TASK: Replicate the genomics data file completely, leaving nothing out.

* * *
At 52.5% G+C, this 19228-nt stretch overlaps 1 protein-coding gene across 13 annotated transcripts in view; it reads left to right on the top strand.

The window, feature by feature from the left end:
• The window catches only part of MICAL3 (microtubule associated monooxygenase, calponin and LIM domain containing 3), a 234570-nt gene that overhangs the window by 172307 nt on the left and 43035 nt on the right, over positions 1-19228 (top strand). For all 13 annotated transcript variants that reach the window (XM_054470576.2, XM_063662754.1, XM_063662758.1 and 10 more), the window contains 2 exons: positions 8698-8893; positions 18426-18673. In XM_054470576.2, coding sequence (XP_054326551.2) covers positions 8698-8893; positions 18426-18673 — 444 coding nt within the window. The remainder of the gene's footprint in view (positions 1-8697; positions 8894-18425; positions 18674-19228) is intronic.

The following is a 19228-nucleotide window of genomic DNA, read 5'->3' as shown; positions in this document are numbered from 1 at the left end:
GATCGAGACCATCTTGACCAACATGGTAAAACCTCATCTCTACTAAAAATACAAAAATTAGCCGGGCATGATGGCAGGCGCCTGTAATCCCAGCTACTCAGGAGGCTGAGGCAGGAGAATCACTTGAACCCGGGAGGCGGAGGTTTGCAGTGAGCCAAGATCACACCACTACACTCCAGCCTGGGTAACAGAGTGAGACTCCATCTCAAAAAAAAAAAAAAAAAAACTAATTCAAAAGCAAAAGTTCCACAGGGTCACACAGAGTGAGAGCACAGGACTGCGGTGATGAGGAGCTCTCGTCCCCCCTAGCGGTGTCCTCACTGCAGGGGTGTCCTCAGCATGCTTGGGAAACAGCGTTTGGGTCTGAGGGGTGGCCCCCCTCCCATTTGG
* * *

At 52.5% G+C, this 19228-nt stretch overlaps 1 protein-coding gene across 13 annotated transcripts in view; it reads left to right on the top strand.

The window, feature by feature from the left end:
• The window catches only part of MICAL3 (microtubule associated monooxygenase, calponin and LIM domain containing 3), a 234570-nt gene that overhangs the window by 172307 nt on the left and 43035 nt on the right, over positions 1-19228 (top strand). For all 13 annotated transcript variants that reach the window (XM_054470576.2, XM_063662754.1, XM_063662758.1 and 10 more), the window contains 2 exons: positions 8698-8893; positions 18426-18673. In XM_054470576.2, coding sequence (XP_054326551.2) covers positions 8698-8893; positions 18426-18673 — 444 coding nt within the window. The remainder of the gene's footprint in view (positions 1-8697; positions 8894-18425; positions 18674-19228) is intronic.

The following is a 19228-nucleotide window of genomic DNA, read 5'->3' as shown; positions in this document are numbered from 1 at the left end:
GATCGAGACCATCTTGACCAACATGGTAAAACCTCATCTCTACTAAAAATACAAAAATTAGCCGGGCATGATGGCAGGCGCCTGTAATCCCAGCTACTCAGGAGGCTGAGGCAGGAGAATCACTTGAACCCGGGAGGCGGAGGTTTGCAGTGAGCCAAGATCACACCACTACACTCCAGCCTGGGTAACAGAGTGAGACTCCATCTCAAAAAAAAAAAAAAAAAAACTAATTCAAAAGCAAAAGTTCCACAGGGTCACACAGAGTGAGAGCACAGGACTGCGGTGATGAGGAGCTCTCGTCCCCCCTAGCGGTGTCCTCACTGCAGGGGTGTCCTCAGCATGCTTGGGAAACAGCGTTTGGGTCTGAGGGGTGGCCCCCCTCCCATTTGG